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"On my part, I remain committed to the process of dialogue. It is my firm belief that dialogue and a willingness to look with honesty and clarity at the reality of Tibet can lead us to a viable solution."

Tibet and China: Freedom vs. Survival

October 24, 2007

New America Media
Blog, Peter Schurmann, Posted: Oct 21, 2007

Reports of clashes between possibly hundreds of Tibetan monks and
Chinese police forces near the Tibetan capital of Lhasa is the latest
sign of growing tensions between the two groups. Tensions were
increased as well by the awarding of the US Congressional Gold Medal
to the Dalai Lama, a clear political move on the part of the US to
pressure China.

Arguments on both sides dismiss out of hand opposing views, boiling
the conflict down to a simple black and white issue of bad vs. good.
The reality is far more complicated, and in fact finds an historical
parallel in the case of Japan's occupation of Korea.

In 1910 Japan annexed the Korean peninsula, where for more than three
decades it pursued a systematic program of cultural and ethnic
suppression in the name of "civilization and progress." Koreans
protested to the mostly deaf ears of world leaders, and as in Tibet,
Korea's religious sentiments were instrumental in fanning the flames
of independence.

As China claims for Tibet, Japan asserted historical ownership over
Korea. Again as with China's relationship to Tibet, Korea represented
an integral part of Japan's larger imperial ambitions. Lose Korea and
Japan would lose its foothold on the Aisan continent. Lose Tibet and
China is threatened with the loss of Xinjiang in the northwest,
Taiwan, and a host of other minority dominanted regions.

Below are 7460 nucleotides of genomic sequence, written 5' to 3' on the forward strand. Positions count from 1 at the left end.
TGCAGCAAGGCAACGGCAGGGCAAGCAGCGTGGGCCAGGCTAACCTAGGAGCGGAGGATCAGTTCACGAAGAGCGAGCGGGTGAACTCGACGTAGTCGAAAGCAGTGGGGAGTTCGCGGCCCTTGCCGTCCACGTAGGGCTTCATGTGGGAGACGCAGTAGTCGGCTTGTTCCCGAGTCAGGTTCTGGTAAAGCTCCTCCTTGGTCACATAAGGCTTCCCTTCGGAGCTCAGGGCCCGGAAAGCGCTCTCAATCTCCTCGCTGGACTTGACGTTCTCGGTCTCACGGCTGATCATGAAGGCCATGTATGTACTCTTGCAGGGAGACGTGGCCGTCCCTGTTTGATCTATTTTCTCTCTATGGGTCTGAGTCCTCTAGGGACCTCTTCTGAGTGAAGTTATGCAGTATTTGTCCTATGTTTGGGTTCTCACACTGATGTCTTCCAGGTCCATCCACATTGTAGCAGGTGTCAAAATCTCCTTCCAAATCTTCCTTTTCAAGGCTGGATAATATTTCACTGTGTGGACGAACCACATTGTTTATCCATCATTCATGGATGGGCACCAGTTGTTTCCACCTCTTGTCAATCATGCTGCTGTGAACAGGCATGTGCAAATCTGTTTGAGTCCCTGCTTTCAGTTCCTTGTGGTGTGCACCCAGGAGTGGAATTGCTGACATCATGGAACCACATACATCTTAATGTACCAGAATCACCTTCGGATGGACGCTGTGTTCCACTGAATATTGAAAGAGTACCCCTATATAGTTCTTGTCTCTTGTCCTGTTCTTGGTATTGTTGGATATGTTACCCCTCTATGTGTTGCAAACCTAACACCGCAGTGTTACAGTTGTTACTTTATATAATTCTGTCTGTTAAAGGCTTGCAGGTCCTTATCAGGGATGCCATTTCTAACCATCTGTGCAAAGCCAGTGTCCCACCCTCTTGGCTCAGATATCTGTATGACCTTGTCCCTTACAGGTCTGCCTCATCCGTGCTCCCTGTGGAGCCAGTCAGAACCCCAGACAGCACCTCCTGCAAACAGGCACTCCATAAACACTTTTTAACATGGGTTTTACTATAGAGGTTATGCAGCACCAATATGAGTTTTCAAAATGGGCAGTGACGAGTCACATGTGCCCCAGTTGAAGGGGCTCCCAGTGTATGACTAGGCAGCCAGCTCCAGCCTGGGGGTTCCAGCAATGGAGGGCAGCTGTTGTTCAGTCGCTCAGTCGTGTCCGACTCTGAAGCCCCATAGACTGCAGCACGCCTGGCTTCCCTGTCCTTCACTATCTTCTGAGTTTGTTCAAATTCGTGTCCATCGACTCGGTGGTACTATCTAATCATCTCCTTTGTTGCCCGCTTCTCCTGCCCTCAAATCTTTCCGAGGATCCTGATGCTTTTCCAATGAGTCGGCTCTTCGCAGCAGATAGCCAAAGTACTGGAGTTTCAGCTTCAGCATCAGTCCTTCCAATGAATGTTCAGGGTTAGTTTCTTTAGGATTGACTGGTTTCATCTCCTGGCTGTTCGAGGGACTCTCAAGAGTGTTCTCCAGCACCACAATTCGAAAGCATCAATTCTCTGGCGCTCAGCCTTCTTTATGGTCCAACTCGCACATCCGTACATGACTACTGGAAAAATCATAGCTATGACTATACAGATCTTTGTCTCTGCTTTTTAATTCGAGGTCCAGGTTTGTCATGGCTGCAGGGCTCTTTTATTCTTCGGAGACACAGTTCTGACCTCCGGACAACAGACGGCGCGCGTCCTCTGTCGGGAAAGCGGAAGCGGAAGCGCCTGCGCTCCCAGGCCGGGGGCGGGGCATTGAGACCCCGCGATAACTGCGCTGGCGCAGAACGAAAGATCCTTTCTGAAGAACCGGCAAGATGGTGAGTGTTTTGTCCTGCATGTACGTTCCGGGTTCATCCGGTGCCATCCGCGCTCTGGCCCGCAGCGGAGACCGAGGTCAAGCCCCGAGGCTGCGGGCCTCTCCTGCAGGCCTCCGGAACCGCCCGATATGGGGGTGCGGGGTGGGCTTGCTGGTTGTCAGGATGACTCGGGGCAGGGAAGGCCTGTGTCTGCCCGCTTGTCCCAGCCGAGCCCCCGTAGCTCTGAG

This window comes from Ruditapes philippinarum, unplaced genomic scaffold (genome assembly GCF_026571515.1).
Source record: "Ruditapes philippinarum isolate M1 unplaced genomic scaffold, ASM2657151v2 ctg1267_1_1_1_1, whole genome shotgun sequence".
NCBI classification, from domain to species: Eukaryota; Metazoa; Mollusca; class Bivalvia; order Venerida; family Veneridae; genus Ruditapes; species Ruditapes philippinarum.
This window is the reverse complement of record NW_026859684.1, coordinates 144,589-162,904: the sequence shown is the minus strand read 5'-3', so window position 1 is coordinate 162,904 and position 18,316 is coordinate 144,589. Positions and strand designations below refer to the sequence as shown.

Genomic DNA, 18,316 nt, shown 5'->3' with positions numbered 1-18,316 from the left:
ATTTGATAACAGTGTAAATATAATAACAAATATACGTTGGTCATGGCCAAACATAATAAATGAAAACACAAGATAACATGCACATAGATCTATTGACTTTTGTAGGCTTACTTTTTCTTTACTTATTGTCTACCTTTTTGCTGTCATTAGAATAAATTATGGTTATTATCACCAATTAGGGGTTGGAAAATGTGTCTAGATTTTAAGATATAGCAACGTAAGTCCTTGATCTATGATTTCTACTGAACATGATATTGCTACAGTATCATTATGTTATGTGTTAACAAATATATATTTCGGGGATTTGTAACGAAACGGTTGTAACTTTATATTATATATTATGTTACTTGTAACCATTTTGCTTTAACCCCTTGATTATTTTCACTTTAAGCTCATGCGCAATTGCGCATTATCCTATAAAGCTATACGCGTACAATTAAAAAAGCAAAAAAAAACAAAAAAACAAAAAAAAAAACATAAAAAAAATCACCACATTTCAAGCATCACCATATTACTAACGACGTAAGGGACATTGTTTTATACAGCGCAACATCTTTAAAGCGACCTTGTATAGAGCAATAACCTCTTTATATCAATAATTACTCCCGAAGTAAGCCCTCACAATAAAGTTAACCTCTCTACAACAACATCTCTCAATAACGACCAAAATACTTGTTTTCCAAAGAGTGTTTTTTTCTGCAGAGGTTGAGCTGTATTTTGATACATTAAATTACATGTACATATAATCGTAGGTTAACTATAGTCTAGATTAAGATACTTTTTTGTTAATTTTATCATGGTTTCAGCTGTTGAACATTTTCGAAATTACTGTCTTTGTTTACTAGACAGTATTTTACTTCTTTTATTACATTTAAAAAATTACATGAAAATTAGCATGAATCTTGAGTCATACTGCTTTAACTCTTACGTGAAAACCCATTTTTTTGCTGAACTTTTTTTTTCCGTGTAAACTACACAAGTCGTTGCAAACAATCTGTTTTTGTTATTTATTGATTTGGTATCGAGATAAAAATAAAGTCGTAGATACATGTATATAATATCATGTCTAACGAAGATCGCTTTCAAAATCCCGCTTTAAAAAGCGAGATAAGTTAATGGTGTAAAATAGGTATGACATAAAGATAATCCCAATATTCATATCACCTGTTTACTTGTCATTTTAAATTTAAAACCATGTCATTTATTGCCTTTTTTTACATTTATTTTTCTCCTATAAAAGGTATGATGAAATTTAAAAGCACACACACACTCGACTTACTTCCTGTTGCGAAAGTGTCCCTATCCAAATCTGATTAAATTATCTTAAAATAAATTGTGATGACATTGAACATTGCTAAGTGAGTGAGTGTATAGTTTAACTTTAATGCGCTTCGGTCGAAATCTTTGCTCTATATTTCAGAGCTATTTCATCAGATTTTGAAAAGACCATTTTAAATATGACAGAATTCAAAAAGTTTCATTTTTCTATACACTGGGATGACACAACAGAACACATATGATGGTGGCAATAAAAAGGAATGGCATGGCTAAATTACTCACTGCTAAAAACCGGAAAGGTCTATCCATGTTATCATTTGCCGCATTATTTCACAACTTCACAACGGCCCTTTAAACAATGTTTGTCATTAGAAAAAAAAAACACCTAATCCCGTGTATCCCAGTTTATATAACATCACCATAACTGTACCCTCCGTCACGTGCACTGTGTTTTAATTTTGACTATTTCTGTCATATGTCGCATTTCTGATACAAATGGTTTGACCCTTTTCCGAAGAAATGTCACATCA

Beyond these fears of fragmentation China also has good reason to fear
religious movements that go beyond simple Communist ideology. The
Yellow Turban Revolt of the 2nd century, the Taiping and Boxer
Rebellions of the 19th century, all were religiously motivated
movements desgined to topple the government, leaving millions of dead
in their wake.

>From the Tibetan perspective, the issue is simply one of independence
- the freedom to live the way one want's in one's own land. Yet from
the Chinese perspective, religious freedom for Tibetans translates to
religious/ political movements among Muslims, Christians and a host of
separatist groups, threatening the "harmonious development" envisioned
by Hu Jintao. Even worse, it threatens to shatter the 2000 year legacy
of China's existence.

As Japan built its empire in the first half of the twentieth century
Western colonial powers condemned it for its transgressions of
international law while simultaneously pursuing their own expansionist
agendas. Inherent in their attacks was an undercurrent of racism
against a would-be "Oriental" power. There is similarly a strong
anti-Chinese sentiment in promoters of Tibet's cause, something China
is well aware of.

For decades Koreans looked back with hatred and anger at Japan's
colonial rule, a bitterness that is only now beginning to fade. Today
Korea, while divided, remains free (a word used tentatively for the
North), while the Japanese empire is a memory. China is not willing to
take that risk.

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